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Awataha History continued ...

The People in History

Compiled from manuscripts by D.R. Simmons

Only fragments of the history of the people who settled Tāmaki are known to us today. The Auckland isthmus has always been a main highway and mixing place for many different groups. The tribes living in Auckland at various times emphasised different lines of ancestry, depending on the various pressures from powerful tribes at their borders. The changing population made the preservation of traditional knowledge difficult.
The earliest named peoples were Ngā Oho, Ngā Iwi and Ngā Riki who later became known as Waiohua. It is thought that these groups could have been branches of the tribe.
Ngā Oho lived mainly on the North Shore, Ngā Riki (Waiohua) lived around Papakura and Ngā Iwi occupied the area from there to the Waitemata.In ancient times Awataha was a village occupied by the Kawerau a Maki people, who were closely related to Waiohua, a later tribe in the area.
These people lived more to the west around the Kaipara, across to Mahurangi and down to the Manukau. They owned all the offshore islands and the coast from Takapuna (North Head) as far as Mahurangi. Many of their pa and villages can still be seen in the Waitakere ranges. Some say the Kawerau a Maki descended from the itinerant warrior Maki who aided the Ngāti Whātua to conquer the Kaipara, but according to their own account given by Potene, Kawerau a Maki recognised the Tainui canoe, but really claimed descent from the Rangimata canoe under Marupuku. Anonther canoes that Kawerau a Maki takes some origin is the Wakatuwhenua, the leprosy canoe that landed in Kawau.This is also the region of people who lived further north at Te Arai, the Ngāi Tahuhu.
Ngāi Tahuhu were a branch of Kawerau a Maki and like them were closely related to Ngāti Awa who traditionally said to have migrated from Northland to have established themselves in Taranaki and the Bay of Plenty. After 1650, Kawerau a Maki territory was  reduced by Ngāti Whātua conquest.
The Kawerau a Maki were left in occupation at Long Bay, Torbay and other areas of the coast, even though they owed homage to Ngāti Whātua.
In the late 18th century, raiders of the Ngāti Paoa of Hauraki Gulf took over the offshore islands and ventured between Rangitoto and the coast using Awanui a Peretu, now known as Rangitoto Channel, to attack the Kawerau a Maki along the coast.
The last chief of Kawerau a Maki was Te Rangikaketu whose grandson laid claim to the whole of the Auckland area. The boundaries of Rangikaketu’s land were from Takapuna, Waiwharariki, Wairau, Rahopara, Taiaonui, Taiaoiti, Waipapa, Ohau, Omangaia, Te Taroa, Awaruaika, Okura, Te Weiti, Whangaparoa, Orewa to Te Tahuna. From 1841-1854 the Mahurangi block from Takapuna to Te Arai was purchased by the Crown. The sellers were the chiefs and people of the tribes among whom were; Pariahoro, Tawhitu, Rameka, Mirou, Ngakoti o Kawerau, Watene Tautari, Te Rewiti, Paora Tuhaere of Ngati Paoa, Ngati Whanaunga and the Marutuahu tribes of Hauraki.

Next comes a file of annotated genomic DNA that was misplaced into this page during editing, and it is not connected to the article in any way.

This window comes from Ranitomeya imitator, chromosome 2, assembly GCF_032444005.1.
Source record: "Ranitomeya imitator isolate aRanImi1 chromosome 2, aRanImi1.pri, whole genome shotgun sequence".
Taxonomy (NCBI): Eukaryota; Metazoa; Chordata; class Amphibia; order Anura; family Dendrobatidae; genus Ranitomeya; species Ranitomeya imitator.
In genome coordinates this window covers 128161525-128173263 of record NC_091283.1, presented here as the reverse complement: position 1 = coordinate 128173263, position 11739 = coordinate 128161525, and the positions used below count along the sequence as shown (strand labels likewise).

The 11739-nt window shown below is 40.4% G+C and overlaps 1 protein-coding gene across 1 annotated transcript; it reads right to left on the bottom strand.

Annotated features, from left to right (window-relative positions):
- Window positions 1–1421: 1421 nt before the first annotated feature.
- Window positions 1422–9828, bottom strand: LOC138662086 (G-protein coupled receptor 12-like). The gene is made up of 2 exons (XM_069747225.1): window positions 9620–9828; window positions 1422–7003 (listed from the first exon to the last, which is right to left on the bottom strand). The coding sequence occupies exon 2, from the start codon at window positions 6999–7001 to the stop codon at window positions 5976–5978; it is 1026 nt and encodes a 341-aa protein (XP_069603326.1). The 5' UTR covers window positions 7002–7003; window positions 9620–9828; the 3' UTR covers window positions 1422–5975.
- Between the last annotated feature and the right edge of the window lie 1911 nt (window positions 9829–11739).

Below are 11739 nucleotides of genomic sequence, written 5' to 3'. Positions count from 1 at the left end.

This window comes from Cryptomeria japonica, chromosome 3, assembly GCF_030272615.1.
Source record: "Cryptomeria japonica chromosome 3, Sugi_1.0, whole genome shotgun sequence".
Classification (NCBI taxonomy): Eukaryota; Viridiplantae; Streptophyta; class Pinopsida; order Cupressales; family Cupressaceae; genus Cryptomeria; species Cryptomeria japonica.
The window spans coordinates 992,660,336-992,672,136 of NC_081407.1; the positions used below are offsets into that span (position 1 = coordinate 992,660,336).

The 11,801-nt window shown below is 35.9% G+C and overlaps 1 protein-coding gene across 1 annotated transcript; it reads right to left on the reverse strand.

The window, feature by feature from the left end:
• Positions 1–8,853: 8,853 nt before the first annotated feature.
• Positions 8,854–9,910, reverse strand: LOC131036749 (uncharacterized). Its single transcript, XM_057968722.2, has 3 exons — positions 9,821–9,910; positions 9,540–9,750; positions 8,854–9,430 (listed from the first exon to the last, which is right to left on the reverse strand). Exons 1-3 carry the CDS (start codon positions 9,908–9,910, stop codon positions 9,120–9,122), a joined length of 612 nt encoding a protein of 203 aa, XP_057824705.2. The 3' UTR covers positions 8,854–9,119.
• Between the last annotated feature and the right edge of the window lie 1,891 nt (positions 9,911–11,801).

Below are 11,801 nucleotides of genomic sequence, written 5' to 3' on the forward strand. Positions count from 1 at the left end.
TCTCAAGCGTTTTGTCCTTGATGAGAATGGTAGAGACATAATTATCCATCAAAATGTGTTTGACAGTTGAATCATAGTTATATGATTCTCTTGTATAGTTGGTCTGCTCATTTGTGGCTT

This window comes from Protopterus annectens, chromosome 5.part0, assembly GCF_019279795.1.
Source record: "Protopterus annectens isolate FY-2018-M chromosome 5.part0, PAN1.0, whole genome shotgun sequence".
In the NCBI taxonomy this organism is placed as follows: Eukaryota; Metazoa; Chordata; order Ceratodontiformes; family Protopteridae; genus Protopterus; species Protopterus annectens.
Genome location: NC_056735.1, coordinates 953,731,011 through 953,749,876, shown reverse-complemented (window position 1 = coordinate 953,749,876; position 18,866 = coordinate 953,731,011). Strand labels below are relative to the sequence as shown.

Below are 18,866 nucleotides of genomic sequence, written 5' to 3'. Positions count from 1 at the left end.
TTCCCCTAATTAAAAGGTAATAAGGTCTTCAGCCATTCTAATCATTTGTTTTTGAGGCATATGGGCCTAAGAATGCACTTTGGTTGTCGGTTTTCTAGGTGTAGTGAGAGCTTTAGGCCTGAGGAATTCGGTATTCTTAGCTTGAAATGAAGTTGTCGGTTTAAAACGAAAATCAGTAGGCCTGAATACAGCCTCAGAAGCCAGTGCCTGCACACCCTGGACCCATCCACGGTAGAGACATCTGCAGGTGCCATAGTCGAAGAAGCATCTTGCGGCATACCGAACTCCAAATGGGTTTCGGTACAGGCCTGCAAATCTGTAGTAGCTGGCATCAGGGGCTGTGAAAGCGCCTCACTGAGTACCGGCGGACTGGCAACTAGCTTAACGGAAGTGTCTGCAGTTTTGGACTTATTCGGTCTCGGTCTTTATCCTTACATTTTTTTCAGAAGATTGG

These last two groups of tribes were the more recent conquerers of the area. Some descendants of Kawerau a Maki still live in the East Coast Bays where their earliest ancestors settled about a thousand years ago.

Burial

In a splendid sheath
of polished wood and glass
with shiny appurtenances
lay he fitly blue-knuckled
and serene:

hurry rain and trail him
to the bottom of the grave


Flowers beyond budding
will not soften the gavel’s
beat of solemn words
and hard sod thudding:

hurry rain and trail him
to the bottom of the grave


Through a broken window
inanely looks he up;
his face glass-gouged and bloodless
his mouth engorging clay
for all the world uncaring…

Cover him quickly earth!
Let the inexorable seep of rain
finger his greening bones, deftly.


This poem was written by Hone Tuwhare of Ngāti Paoa, Ngāti Korokoro, Ngāti Tautahi, Te Potopoto, and Te Puriohau descent.
He wrote the following:
“My poem details the aftermath when we hauled Puhata from the womb of the earth in a kind of Caesarean operation. My poem, which finally emerged about twenty years after the event (the disinterment) and was first published in 1960, is in essence a poem of extreme repugnance for the insensitivities of Pakeha institution in heaping that kind of indignity Waikato: for nothing came of it, after all, and no tanks (oil) were ever sited there”.
He is referring to the land on which the urupa was sited, (which is part of the Awataha Village and close to where the Awataha Marae site is) when various tribal families were asked by the Public Works and Health Department to remove the bones of their relatives from the burial site as it was “required for war purposes”, i.e. storage tanks for fuel oil. Princess Te Puea led a “removalist” party from Tainui. This took place in 1942 during the early part of the war years (Second World War).

Hone Tuwhare said “the whole incident became a burden which weighed heavily on me for many years. It was like an albatross on my back”. The Māori people were angry and upset at having the burial place of their ancestors desecrated and, to add insult to injury, were forced to keep the whole thing a secret.


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